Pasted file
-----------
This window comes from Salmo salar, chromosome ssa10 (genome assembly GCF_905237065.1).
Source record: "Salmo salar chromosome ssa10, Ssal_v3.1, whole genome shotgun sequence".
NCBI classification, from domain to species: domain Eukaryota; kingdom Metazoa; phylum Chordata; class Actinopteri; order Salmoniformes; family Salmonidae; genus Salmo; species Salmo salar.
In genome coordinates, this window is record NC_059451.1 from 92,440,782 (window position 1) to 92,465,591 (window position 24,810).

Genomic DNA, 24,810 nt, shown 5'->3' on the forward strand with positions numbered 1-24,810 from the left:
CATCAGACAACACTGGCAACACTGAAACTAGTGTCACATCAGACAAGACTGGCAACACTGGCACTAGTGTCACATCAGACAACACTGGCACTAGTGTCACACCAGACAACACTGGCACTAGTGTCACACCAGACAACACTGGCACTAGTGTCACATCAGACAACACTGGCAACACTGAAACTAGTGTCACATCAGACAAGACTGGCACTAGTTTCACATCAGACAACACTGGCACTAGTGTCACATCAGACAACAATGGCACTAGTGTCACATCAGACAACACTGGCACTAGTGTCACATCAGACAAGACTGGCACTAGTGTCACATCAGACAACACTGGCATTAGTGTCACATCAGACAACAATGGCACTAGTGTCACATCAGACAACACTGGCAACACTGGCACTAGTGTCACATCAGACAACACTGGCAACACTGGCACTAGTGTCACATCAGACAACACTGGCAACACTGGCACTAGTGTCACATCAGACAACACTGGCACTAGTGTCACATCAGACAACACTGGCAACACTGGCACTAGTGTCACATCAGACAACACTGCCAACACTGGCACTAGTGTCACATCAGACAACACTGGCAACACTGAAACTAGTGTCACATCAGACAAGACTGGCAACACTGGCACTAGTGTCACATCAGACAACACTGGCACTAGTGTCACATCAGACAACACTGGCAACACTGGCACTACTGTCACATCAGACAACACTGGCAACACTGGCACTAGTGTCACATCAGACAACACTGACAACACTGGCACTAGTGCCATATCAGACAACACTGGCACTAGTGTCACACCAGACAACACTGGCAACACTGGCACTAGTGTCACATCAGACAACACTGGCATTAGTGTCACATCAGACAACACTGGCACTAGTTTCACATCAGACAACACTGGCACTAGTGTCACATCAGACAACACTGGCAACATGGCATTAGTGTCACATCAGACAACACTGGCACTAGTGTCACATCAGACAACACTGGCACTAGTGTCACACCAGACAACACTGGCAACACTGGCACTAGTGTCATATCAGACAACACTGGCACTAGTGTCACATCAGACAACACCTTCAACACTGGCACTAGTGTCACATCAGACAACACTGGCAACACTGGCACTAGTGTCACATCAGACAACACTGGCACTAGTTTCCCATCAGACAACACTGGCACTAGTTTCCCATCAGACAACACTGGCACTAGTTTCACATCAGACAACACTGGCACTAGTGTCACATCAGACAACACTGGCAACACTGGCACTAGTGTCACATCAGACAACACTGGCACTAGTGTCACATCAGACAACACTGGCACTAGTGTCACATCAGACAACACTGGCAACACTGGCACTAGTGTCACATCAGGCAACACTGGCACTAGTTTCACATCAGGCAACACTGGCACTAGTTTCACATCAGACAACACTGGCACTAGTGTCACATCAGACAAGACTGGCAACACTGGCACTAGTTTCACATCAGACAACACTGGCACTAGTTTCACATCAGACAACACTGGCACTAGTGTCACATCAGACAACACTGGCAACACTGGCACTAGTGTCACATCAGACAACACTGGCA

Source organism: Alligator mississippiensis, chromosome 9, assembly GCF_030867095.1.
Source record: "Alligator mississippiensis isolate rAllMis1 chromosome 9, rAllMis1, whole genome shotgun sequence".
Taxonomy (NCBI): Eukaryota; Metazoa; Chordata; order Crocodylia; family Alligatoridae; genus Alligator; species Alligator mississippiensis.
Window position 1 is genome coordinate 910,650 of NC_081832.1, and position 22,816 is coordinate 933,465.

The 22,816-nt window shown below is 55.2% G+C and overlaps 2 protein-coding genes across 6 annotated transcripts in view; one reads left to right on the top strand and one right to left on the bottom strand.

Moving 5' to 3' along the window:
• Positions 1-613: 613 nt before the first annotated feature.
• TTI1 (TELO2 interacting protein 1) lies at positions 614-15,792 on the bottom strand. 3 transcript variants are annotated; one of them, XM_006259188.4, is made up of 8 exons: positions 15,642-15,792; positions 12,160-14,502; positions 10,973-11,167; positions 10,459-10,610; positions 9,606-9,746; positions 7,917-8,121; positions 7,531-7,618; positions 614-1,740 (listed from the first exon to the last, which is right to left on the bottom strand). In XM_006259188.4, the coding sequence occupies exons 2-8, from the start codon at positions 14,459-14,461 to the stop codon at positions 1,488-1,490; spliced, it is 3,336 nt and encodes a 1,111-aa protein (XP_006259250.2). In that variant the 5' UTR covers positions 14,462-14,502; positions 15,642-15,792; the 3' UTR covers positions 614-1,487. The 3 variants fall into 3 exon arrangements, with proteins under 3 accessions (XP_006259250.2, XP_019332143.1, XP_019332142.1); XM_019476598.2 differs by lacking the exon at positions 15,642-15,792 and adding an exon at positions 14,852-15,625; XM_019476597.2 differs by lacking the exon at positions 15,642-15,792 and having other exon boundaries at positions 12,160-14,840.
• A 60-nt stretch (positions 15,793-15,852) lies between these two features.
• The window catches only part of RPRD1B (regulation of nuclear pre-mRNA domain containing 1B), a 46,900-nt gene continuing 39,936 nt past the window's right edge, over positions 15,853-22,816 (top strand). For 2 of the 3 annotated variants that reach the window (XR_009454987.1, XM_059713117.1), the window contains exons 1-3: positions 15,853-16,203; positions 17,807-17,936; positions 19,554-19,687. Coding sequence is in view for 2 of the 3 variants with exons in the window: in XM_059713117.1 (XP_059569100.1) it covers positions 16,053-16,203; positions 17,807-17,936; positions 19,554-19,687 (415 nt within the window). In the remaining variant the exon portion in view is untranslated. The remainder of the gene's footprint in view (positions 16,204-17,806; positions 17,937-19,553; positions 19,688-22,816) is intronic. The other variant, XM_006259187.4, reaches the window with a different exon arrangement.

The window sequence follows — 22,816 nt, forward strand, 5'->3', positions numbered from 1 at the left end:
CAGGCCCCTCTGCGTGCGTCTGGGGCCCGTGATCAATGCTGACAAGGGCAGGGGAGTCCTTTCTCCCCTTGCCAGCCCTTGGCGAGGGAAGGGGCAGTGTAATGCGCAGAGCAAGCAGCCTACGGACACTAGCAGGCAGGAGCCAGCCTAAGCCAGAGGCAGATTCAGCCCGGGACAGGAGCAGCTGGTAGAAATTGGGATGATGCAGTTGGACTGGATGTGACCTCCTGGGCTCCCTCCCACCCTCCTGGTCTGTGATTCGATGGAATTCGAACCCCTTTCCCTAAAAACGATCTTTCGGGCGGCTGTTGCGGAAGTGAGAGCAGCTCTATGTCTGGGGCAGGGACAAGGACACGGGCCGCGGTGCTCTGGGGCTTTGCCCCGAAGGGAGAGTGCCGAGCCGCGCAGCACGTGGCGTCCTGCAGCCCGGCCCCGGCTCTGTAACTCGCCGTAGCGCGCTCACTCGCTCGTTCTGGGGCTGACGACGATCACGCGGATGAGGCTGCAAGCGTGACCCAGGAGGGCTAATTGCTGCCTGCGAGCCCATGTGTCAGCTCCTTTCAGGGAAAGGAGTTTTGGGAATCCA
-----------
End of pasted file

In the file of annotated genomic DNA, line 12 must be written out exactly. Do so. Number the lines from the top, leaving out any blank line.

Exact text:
Moving 5' to 3' along the window: